Today's articles of impeachment "correct" the split infinitive in the original wording of the presidential oath of office as written in the Constitution.— Peter Sokolowski (@PeterSokolowski) December 12, 2019
Objection to the split infinitive has never had a rational basis. pic.twitter.com/YpqSKV2XdZ
This is your daily reminder that not only is there nothing inherently wrong with splitting infinitives, but some of them deserve such treatment. Our earliest record of anyone complaining about the splitting of infinitives comes from John Comly’s English Grammar, Made Easy to the Teacher and Pupil, published in 1803 (“An adverb should not be placed between a verb of the infinitive mood and the preposition to which governs it”). It was fine to split infinitives in 1803 and it is fine to do it today; even some congressional representatives do it.
Articles of impeachment must run gantlet of amendments Thursday before heading to House floor
— (headline) CNN Politics (cnn.com), 11 Dec. 2019
There is considerable range of opinion regarding where and when to use gantlet and gauntlet, but most current usage guides prefer gantlet as something that is run. Gantlet and gauntlet are synonymous in a number of senses, and the one referenced here (used with run) is “a severe trial, an ordeal.” Both of these variants originally were used to describe a form of punishment, defined as “a double file of men facing each other and armed with clubs or other weapons with which to strike at an individual who is made to run between them.” This original sense of gantlet and gauntlet comes from the earlier word gantelope (a word we are not making up). People have been running the gantelope/gantlet/gauntlet since the middle of the 17th century.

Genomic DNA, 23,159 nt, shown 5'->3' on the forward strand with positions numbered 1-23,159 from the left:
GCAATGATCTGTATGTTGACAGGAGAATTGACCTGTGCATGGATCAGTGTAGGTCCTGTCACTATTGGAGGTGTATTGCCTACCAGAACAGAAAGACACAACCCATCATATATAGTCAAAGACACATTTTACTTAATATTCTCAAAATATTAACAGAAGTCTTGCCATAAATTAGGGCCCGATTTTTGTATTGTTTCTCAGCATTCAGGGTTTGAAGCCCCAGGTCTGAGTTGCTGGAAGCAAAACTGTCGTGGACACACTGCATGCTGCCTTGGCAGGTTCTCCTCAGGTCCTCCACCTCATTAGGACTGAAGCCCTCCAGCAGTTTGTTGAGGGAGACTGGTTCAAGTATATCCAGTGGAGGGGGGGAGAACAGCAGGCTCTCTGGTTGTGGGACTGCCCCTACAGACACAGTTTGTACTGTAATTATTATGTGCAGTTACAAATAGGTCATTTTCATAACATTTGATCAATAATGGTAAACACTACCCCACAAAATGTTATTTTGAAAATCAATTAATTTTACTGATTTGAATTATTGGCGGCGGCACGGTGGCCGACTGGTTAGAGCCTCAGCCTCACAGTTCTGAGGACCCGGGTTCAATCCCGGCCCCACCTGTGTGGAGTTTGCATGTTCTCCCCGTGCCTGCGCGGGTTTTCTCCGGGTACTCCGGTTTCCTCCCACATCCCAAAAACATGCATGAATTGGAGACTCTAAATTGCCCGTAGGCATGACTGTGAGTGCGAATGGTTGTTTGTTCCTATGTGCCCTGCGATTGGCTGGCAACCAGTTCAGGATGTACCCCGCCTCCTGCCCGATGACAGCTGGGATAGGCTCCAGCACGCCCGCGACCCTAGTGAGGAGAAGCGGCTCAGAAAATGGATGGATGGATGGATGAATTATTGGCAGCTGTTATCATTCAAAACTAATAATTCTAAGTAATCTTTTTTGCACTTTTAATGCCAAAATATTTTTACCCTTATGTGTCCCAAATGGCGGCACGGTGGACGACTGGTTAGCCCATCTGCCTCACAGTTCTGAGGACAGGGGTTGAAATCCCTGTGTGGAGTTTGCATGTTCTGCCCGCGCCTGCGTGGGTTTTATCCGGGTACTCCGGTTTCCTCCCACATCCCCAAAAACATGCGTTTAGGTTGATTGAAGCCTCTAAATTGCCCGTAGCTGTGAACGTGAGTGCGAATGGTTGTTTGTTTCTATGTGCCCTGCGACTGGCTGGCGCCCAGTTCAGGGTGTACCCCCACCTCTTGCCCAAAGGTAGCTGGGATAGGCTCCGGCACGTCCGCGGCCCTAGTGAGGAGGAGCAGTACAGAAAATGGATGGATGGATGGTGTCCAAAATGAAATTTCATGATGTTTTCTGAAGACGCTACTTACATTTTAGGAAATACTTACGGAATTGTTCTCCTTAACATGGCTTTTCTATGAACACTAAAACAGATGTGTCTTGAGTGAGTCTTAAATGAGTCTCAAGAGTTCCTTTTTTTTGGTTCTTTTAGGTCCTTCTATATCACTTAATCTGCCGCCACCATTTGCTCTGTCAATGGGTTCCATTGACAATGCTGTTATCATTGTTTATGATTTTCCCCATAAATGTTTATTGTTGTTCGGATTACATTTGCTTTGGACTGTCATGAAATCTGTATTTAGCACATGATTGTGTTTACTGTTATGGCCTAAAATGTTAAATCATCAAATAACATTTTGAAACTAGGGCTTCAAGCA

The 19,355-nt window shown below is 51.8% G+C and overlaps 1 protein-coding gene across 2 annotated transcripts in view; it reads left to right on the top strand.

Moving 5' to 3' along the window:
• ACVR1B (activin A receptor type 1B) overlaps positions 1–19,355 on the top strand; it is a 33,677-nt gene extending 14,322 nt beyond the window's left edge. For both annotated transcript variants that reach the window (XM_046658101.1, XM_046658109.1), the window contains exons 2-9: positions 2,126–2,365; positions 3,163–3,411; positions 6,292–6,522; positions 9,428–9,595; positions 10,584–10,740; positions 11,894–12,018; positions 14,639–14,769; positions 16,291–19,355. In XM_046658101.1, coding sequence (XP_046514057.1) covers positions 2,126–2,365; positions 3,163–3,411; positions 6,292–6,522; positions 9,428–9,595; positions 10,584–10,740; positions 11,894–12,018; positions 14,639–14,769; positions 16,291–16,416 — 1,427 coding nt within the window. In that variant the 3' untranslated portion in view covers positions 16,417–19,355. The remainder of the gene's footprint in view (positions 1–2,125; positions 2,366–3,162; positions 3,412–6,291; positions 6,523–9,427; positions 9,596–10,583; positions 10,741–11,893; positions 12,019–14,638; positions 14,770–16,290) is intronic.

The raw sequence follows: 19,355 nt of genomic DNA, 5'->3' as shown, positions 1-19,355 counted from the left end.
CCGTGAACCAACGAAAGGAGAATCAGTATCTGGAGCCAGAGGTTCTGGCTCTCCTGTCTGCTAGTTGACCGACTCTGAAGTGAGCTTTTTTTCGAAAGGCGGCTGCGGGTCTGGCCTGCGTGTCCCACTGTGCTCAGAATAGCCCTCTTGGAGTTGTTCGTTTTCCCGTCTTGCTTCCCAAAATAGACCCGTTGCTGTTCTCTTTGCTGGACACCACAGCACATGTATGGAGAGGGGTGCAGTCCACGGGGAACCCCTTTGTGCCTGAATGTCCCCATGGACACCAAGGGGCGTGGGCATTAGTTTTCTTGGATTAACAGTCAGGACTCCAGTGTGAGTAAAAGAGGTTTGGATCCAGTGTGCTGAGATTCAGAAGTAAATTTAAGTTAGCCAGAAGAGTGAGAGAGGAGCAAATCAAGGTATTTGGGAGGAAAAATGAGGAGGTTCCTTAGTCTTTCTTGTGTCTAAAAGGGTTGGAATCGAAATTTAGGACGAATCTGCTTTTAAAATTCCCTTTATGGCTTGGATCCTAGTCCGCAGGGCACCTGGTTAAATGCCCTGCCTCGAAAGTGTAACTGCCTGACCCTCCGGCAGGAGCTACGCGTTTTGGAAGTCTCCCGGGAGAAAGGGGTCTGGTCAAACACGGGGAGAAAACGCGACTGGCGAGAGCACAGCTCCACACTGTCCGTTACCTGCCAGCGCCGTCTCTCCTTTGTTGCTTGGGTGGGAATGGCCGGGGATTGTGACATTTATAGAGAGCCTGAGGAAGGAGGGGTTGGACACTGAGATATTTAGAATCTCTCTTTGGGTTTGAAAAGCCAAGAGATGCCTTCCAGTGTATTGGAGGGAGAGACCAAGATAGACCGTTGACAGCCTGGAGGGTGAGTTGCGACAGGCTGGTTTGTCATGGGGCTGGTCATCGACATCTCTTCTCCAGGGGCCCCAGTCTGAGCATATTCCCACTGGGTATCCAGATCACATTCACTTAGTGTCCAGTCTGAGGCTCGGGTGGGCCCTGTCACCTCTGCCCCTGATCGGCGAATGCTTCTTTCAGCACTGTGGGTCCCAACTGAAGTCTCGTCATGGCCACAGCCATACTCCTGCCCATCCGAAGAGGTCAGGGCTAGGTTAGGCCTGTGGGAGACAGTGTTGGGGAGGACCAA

Shall such men as Capt. Bray be made close prisoners, and such as Mr. Sawyer snatcht up and carryed away, beaten and buffected at the pleasure of some Officers of the Army; and such as Mr. Blanck kept close Prisoner, and after most barbarous usage be forced to run the Gantlop, and be most slave-like and cruelly whipt; and must we keep at home in our houses, as if we, our lives and liberties and all, were not concerned.
— Anon., To the supream authority of England the Commons assembled in Parliament, 1649
But at North gate street, some women seeing him ride that day with his Cloak bag behinde him, railed at him, saying, Oh Rogue, will not you give Christ his day? he was compelled to escape the dirt thrown at him, to runne the Gantlet, or thorow Purgatory, as they call it.
—Richard Culmer, A parish looking-glasse for persecutors of ministers, 1657
And about that time I was then brought to the place commonly called Pelmel, or neer thereunto, and there was forced to run the Gauntlet for no other cause that I know of but for denying to swear against them, Mr John Lilburn, and Mr Walwin…
—John Lilburne, A preparative to an hue and cry after Sir Arthur Haslerig, 1649
In case you were not yet confused enough, gauntlet has another, etymologically distinct, use (“a glove worn with medieval armor to protect the hand”), which is often found in the phrase throw down the gauntlet (“to issue a challenge”). Gantlet is a variant spelling of this second gauntlet, and there is considerable written evidence of someone or other throwing down the gantlet; some usage guides disapprove of this use, and recommend restricting gantlet to a thing one runs and gauntlet to a thing one throws. None of these variants should be confused with gamut, which likewise is often found in the company of run; to run the gamut means “to range all the way.”
Our Antedating of the Week: 'boychick'
For our antedating of the week we have boychick. The word, which comes from the American Yiddish boytshik, means “a young man.” Our earliest known use had previously come in 1921, but recent findings show it appeared in newspaper cartoons as far back as 1914.
Brother in law, you got a smart boychick in little Sidney—he knowed me by my name right away.
—Evansville Journal (Evansville, IN). 25 Sept. 1914